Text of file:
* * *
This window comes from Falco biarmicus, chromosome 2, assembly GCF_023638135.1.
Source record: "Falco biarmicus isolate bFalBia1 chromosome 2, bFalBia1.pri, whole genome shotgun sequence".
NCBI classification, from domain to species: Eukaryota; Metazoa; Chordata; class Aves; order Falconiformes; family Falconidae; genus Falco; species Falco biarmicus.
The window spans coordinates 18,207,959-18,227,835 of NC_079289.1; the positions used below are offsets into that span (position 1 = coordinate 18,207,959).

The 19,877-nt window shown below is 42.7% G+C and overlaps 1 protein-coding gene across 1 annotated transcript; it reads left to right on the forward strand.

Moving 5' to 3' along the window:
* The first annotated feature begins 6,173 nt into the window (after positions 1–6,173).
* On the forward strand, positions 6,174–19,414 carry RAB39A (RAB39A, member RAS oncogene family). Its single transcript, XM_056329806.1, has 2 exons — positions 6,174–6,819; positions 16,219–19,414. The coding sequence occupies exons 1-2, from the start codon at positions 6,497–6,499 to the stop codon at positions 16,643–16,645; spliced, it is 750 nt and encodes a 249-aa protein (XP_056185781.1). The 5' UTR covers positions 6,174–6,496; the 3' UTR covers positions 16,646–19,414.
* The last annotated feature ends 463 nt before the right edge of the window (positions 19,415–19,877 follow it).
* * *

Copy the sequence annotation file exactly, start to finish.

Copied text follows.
This window comes from Falco biarmicus, chromosome 2, assembly GCF_023638135.1.
Source record: "Falco biarmicus isolate bFalBia1 chromosome 2, bFalBia1.pri, whole genome shotgun sequence".
NCBI classification, from domain to species: Eukaryota; Metazoa; Chordata; class Aves; order Falconiformes; family Falconidae; genus Falco; species Falco biarmicus.
The window spans coordinates 18,207,959-18,227,835 of NC_079289.1; the positions used below are offsets into that span (position 1 = coordinate 18,207,959).

The 19,877-nt window shown below is 42.7% G+C and overlaps 1 protein-coding gene across 1 annotated transcript; it reads left to right on the forward strand.

Moving 5' to 3' along the window:
* The first annotated feature begins 6,173 nt into the window (after positions 1–6,173).
* On the forward strand, positions 6,174–19,414 carry RAB39A (RAB39A, member RAS oncogene family). Its single transcript, XM_056329806.1, has 2 exons — positions 6,174–6,819; positions 16,219–19,414. The coding sequence occupies exons 1-2, from the start codon at positions 6,497–6,499 to the stop codon at positions 16,643–16,645; spliced, it is 750 nt and encodes a 249-aa protein (XP_056185781.1). The 5' UTR covers positions 6,174–6,496; the 3' UTR covers positions 16,646–19,414.
* The last annotated feature ends 463 nt before the right edge of the window (positions 19,415–19,877 follow it).